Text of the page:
1. Parent knowledge is based on 8 questions about acute gastroenteritis (informed by the Caregiver Gastroenteritis Knowledge Questionnaire); these questions will be asked at baseline, immediately after the intervention, and at follow-up (4-14 days post-intervention)
2. Parent decision regret is based on the Decision Regret Scale which consists of 5 items; these questions will be asked at baseline, immediately after the intervention, and at follow-up (4-14 days post-intervention)
3. Healthcare utilization includes two items about whether the participant returned to the emergency department or visited another healthcare provider because of their child's gastroenteritis; these questions will be asked at follow-up (4-14 days post-intervention
4. For perceived benefit and utility of the intervention, participants will answer 2 questions immediately after the intervention, and 5 questions at follow-up (4-14 days post-intervention). Participants who were randomized to the whiteboard animation video will be invited for a qualitative interview which will follow a semi-structured guide with 15 questions about their perceptions of the intervention and study processes. The interview will be conducted after the participant completes the follow-up questionnaire.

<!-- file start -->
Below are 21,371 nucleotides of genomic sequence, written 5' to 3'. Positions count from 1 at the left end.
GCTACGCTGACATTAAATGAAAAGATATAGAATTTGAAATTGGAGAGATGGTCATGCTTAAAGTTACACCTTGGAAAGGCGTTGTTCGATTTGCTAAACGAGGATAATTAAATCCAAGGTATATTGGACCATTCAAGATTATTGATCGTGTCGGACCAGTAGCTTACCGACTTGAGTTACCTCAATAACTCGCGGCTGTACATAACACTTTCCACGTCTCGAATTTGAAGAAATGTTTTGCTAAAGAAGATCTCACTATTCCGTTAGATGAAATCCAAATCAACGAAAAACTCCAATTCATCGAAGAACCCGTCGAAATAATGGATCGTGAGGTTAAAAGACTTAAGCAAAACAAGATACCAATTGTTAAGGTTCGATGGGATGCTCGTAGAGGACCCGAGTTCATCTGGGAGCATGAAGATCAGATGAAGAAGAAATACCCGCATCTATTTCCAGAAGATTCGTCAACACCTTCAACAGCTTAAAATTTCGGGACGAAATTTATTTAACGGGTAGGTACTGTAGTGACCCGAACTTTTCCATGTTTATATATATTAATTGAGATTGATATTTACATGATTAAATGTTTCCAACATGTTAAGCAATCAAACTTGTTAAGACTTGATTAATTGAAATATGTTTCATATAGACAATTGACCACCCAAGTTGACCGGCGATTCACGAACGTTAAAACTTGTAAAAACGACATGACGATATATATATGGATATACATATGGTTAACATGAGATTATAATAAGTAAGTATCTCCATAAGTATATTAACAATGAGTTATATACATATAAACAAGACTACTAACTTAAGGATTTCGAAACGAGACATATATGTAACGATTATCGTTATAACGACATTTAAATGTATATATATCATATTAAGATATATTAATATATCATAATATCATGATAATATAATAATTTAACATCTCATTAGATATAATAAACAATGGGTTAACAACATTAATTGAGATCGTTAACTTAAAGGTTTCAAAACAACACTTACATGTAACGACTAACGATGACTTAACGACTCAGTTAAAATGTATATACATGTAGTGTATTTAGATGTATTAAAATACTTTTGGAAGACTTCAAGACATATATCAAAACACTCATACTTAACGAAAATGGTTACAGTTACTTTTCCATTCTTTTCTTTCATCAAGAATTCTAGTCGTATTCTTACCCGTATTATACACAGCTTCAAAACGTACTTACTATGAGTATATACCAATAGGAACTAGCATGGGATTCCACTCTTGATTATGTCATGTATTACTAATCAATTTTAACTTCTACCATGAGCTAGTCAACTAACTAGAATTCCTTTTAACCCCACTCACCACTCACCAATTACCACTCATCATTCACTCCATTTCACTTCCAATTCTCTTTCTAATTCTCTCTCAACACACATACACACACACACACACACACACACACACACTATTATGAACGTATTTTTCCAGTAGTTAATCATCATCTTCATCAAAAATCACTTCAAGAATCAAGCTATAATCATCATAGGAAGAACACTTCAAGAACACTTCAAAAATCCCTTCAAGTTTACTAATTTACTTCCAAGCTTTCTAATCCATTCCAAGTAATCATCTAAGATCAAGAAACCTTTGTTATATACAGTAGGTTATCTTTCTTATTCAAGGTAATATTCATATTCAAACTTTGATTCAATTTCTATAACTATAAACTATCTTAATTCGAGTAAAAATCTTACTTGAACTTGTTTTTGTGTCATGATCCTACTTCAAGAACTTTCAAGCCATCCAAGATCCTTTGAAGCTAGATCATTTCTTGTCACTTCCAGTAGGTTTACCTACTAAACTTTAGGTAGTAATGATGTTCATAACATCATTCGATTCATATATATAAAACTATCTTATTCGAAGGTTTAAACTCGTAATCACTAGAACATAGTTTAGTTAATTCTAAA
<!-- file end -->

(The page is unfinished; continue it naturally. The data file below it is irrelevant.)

Secondary outcome measures
Feasibility of using an electronic, web-based platform for intervention delivery and data collection measured using data completion from the above measures and participant experience measured using qualitative interviews as above.
Overall trial start date
Overall trial end date
Reason abandoned (if study stopped)
Participant inclusion criteria